Jesus Christ Superstar
After my last (and first) visit to the O2, to see Julie Andrews, I vowed never to set foot in the place again. But this fantastic production of Tim Rice and Andrew Lloyd Webber's unsurpassed rock oratorio - no book, just chorales, anthems, and nine soloists – really does take off in the huge arena, with superb (at first, far too loud) sound from a band of just ten players, supervised by John Rigby and Nigel Wright.
Well done, Ben Forster, winner of the search for a Superstar television talent show. He offers a very decently acted - he looks a bit like a be-wigged Alan Bates in a black greatcoat - and convincingly emotional Jesus. And he manages most of the very great demands made on a singer’s range, strength and “rock god” potential.
But the honours resoundingly go to Tim Minchin as Judas, whose rodent-like, glam hippie appearance chimes exactly with the loosely applied and brilliantly appropriate image vocabulary of last year’s Occupy London campaign on the steps of St Paul’s.
Minchin stalks the insurgency, singing his soul away in a Faustian pact with the city bigwigs led by Pete Gallagher’s imposing Caiphas. The turmoil on the streets, and all the songs, are replicated in some remarkable screen projections and media messages (“What’s the Buzz?” is accompanied by a flurry of on-screen tweets and texts) by Sam Pattinson and bask in the sensational lighting of the true maestro of the Olympic Games ceremonies, Patrick Woodroffe.
This is the piece that Shostakovich admired so much forty years ago, wishing he could have written something similar in the Soviet Union, though the extraordinary scoring of the original is a little sacrificed for rock arena blare; rhythms, syncopations, weird time signatures and the sheer melodic fecundity are all in place, but that particular, innovative overlap between rock group and classical band is sadly missing.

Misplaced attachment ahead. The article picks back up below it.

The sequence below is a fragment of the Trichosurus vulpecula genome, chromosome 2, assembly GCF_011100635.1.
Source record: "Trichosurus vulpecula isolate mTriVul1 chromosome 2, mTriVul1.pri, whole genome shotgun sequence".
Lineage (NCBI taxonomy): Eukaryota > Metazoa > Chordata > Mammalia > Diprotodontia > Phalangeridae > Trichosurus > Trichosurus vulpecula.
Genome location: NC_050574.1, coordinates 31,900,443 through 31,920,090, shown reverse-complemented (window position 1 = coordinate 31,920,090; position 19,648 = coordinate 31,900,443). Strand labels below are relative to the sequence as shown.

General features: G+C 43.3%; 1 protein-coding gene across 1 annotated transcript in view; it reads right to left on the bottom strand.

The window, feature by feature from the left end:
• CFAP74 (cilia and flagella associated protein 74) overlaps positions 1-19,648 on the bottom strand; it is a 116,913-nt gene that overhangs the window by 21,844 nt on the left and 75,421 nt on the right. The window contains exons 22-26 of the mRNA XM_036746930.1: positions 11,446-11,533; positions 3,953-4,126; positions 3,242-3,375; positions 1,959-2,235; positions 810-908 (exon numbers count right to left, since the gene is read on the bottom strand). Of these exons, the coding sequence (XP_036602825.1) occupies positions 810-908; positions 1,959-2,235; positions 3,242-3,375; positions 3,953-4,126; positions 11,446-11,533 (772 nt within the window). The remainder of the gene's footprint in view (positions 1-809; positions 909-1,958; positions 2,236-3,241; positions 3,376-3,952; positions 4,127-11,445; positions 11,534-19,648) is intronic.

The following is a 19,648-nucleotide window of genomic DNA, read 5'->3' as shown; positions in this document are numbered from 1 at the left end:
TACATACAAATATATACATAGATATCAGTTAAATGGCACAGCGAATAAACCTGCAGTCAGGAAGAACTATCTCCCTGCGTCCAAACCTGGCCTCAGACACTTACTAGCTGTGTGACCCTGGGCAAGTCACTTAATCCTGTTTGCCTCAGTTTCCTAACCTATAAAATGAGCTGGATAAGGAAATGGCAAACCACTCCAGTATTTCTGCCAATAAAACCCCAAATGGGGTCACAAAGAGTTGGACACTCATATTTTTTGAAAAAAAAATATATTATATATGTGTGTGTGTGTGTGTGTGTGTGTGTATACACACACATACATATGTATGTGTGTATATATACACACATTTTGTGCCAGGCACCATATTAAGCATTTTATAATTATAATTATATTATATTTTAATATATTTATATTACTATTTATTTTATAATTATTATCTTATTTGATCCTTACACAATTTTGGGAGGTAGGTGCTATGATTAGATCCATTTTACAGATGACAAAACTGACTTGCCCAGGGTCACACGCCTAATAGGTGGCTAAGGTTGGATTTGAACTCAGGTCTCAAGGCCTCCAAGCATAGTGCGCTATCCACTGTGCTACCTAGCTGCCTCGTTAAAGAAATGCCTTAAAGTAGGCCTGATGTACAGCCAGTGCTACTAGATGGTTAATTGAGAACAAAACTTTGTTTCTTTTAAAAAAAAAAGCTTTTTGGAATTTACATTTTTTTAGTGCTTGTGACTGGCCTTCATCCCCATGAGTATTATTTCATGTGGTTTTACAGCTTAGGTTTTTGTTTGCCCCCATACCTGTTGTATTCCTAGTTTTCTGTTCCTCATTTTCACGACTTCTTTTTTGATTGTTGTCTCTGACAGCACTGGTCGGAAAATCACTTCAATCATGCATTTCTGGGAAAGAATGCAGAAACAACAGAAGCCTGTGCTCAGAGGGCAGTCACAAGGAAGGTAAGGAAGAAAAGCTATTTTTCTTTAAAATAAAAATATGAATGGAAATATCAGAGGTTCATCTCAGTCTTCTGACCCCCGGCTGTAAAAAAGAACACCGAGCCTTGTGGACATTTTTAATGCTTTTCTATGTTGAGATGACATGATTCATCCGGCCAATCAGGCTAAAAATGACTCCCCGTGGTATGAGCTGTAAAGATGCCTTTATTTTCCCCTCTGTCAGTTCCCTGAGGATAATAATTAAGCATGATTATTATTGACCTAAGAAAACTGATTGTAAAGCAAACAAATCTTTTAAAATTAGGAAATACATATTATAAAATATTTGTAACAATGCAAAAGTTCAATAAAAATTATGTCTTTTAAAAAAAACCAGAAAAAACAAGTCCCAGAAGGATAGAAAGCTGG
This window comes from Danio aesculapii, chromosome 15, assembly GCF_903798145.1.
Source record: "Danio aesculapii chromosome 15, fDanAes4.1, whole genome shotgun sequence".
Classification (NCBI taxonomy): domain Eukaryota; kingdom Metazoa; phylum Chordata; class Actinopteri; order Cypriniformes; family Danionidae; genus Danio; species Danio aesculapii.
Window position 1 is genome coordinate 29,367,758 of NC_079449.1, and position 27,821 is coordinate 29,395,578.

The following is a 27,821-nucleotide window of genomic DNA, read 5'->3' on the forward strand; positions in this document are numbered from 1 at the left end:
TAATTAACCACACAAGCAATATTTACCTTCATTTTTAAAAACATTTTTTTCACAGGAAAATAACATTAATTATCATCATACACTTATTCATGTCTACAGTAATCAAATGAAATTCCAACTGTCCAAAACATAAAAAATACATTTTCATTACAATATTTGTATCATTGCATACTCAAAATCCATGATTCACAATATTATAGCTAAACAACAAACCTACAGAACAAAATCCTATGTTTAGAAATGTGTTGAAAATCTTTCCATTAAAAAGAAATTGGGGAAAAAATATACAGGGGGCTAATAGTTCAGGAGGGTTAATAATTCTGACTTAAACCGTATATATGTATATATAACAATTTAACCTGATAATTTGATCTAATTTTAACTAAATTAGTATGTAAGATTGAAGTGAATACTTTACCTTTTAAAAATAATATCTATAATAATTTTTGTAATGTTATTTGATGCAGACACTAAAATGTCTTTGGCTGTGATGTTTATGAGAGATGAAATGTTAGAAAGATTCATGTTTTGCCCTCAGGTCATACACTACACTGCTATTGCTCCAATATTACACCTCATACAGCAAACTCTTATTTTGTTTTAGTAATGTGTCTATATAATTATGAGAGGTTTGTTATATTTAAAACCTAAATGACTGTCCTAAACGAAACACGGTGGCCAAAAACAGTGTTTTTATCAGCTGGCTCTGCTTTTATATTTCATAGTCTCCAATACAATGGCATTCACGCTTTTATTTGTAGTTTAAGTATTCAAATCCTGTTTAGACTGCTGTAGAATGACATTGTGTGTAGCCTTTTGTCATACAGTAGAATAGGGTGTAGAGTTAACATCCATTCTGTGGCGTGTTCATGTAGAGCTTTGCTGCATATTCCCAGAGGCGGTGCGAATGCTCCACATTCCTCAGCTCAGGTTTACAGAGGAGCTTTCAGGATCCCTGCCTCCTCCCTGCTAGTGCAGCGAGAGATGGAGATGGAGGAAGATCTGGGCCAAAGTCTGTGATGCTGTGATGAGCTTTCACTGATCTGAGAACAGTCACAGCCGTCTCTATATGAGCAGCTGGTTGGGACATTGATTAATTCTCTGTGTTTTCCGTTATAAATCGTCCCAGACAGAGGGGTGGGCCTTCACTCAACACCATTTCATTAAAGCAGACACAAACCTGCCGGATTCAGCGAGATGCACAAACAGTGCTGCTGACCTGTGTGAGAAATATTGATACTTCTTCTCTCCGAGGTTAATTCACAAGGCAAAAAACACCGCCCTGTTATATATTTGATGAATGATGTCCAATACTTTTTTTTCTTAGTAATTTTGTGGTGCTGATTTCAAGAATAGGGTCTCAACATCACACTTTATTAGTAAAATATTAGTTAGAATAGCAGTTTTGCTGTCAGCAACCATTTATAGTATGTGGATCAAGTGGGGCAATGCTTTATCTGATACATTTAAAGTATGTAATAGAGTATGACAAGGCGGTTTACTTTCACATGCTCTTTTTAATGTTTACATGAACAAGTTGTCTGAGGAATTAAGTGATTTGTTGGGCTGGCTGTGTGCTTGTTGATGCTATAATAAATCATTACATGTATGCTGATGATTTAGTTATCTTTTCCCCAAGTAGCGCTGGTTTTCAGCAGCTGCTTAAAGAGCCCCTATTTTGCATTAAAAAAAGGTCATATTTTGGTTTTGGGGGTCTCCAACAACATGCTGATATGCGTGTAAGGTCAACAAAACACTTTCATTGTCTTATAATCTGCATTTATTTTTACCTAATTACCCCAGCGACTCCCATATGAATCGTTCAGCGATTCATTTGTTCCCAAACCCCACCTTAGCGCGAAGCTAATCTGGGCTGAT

Especially so in the desolate finale on the cross, “John Nineteen Forty-One.” That cross is done by lighting gantries descending on the urban wilderness, a civic bank of steps or a football terrace, populated by the crowd of protestors (the chorus is absolutely terrific, always interestingly energised by director Laurence Connor) who change to persecutors in a mesh-wire evocation of Guantanamo Bay, Jesus issued with orange boiler suit.
The crowd’s banner is “Believe the Twelve” (the apostles) and adorns the concrete exterior of a temple that resembles a badly defaced version of the National Theatre on the South Bank. And they’re a crowd of street artists, too, cavorting at suitable moments, notably that joyous, triumphant entry into Jerusalem, “Heysanna, Hosanna.”
Rice’s lyrics fully retain their slangy freshness, fun and literate bloom. One of the highlights, as ever, is Herod’s point number, here re-worked as a game show challenge issued by disc jockey Chris Moyles’s greasy host; Moyles does well, and sings okay, but is “carried” by the concept and the surrounding song and dance.
No such excuses are needed for Melanie C’s affecting Mary Magdalene. She puts in a fine acting performance, and thoughtful, touching versions of her two wistful, lyrical numbers. And a special mention for Alexander Hanson, who is outstanding as Pontius Pilate, a vain and diffident High Court judge who receives the prisoner while completing his physical jerks (and singing).